02/15/2008 1:00AM

Radcliffe revels in allowance win

Email

When Purely Wild captured a second-level allowance race Thursday at Turfway Park, he gave his trainer his biggest thrill in a lifetime on the racetrack.

Bobby Radcliffe, 45, is the trainer of Purely Wild, and if it weren't for the game of horse racing, Radcliffe has no idea where life might have led him. Radcliffe was born and raised in the Clarksdale projects, one of the most poverty-ravaged neighborhoods in Louisville, Ky., and yet he still calls himself "probably the luckiest guy on the backside" while trying to parlay a four-horse stable into a decent living.

"I rub and ride my own horses, and I go back every night to water off," said Radcliffe, who is based at the Trackside training center in Louisville. "I pretty much do everything myself. I've done a lot of hard work in my life, and it's what's paid off for me. Really, I'm just lucky."

Radcliffe began his racing career as an exercise rider while still in high school, graduating in 1981. Since then, he has always worked on racetrack backstretches, primarily in Kentucky, although he also held down a job with a printing company for much of the 1980s. He trained a small stable, winning four races, during a three-year stint on his own in the early 1990s, and after working for other trainers for about 13 years, he went out on his own again in 2006 at the urging of Louisville attorney John Berry, who co-owns two horses in his stable, including Purely Wild. Since going solo again, Radcliffe had sent out 7 winners from 31 starts before Purely Wild gave him his richest career victory in winning a $26,000 allowance Thursday.

Radcliffe credits the late trainer Danny Hutt - for whom he worked for about 10 years, until Hutt died suddenly in May 2004 - as being the most instrumental person in his life and career.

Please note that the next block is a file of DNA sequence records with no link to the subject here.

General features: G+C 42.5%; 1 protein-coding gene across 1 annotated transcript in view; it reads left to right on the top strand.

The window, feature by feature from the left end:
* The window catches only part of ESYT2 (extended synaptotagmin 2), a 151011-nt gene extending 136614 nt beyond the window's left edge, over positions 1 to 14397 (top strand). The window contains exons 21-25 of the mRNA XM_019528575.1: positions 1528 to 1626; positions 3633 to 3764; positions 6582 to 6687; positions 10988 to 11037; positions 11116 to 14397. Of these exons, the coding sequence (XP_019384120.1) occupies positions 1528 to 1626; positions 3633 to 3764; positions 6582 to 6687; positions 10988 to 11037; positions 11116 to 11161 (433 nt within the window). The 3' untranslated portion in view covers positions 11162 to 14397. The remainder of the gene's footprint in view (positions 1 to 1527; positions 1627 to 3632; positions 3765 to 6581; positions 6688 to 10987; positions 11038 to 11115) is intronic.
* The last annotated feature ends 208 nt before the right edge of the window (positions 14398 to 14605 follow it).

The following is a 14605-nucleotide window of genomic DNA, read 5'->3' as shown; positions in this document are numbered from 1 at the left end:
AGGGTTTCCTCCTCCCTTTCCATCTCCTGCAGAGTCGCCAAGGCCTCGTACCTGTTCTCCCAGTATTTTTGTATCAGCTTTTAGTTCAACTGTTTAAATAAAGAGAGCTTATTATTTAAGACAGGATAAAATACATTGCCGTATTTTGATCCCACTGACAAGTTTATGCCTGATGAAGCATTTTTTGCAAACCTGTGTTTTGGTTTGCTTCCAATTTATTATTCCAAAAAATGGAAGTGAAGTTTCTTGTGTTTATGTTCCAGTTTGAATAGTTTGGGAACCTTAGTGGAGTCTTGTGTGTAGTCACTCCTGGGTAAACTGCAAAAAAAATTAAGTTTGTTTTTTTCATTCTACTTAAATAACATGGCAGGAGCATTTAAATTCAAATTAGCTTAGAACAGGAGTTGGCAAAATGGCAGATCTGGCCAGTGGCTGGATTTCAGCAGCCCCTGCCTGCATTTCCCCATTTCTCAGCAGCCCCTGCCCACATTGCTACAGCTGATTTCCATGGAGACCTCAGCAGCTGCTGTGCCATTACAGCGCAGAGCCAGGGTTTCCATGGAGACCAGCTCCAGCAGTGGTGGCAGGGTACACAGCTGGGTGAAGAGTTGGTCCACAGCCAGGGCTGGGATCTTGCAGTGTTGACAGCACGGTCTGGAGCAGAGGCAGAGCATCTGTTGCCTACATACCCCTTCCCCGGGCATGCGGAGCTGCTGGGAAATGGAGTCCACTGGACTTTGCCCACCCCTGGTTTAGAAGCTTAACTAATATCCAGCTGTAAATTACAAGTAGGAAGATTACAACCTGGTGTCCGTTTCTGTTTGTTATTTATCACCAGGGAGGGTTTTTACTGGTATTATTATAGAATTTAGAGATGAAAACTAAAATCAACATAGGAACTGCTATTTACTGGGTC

"I try to be just like Danny," Radcliffe said. "He was the greatest man I ever knew. He was always good to me. I never would've had another job if he hadn't died."

Purely Wild, a 5-year-old gelding by Wild Again, was claimed by Berry and Steve Turner from a $16,000 race in October at Keeneland.

"We won a six-way shake for him that day, so we got lucky there," Radcliffe said.

In six starts for his new connections, Purely Wild has 2 wins and 3 seconds, and now Radcliffe has fixed his sights on something grand: the Tejano Run, a 1 1/8-mile race on March 15 at Turfway.

"I told John after we claimed him that he was the best horse I'd ever had, and the horse is proving me right," Radcliffe said. "He ran awful big the other day, and I couldn't be happier."

Big Glen targeting Battaglia

Big Glen, an impressive winner of the Feb. 2 WEBN Stakes, is being pointed to the next race in Turfway's stakes series for 3-year-olds, the $100,000 John Battaglia Memorial on March 1.

Trainer Frank Brothers said Friday from south Florida that Big Glen was sent to the Skylight training center near Louisville following his WEBN victory and is under the care of Tom Drury. Big Glen had trained at Palm Meadows before shipping north.

"The Battaglia looks like a logical spot, although we could wait for the Rushaway" on March 22, Brothers said.

Big Glen, who was extremely wide on both turns in winning the WEBN, "is a hard-trying little horse," Brother said. "He's won three races now at Turfway, and I didn't think he'd want to face some of the horses running down here in Florida, so it's all shaken out pretty well for him so far."

Jockey, trainer standings still close

Both the jockey and trainer races are being closely contested this winter at Turfway in Florence, Ky. Into Friday night action, Victor Lebron held a tenuous lead atop the jockey standings with 32 winners, followed by John McKee and Tommy Pompell with 30 each.

Among trainers, Paul McGee and Kim Hammond were tied with 9 wins each, with Speedy Smithwick next with 8.

* Nominations will close soon for several important stakes at Turfway and Keeneland. The Grade 2 Lane's End Stakes at Turfway closes Wednesday, as do two Grade 1 races at the Keeneland spring meet: the Grade 1 Ashland Stakes, to be run April 5, and the Grade 1 Blue Grass Stakes, set for April 12.

* The Sunday feature at Turfway is a $26,600 second-level allowance race at a mile on Polytrack. Promise Me a Prize, a winner in her last 3 races, and 5 of her last 6, looks like a deserving favorite for trainer Bill Connelly in a field of seven fillies and mares. A nine-race card starts at 1:10 p.m. Eastern.

* Ten races have been carded for Monday, which normally is a dark day at Turfway. The track is making up for several cancellations by conducting racing on two Mondays: this coming Monday, Presidents Day, and March 17, St. Patrick's Day.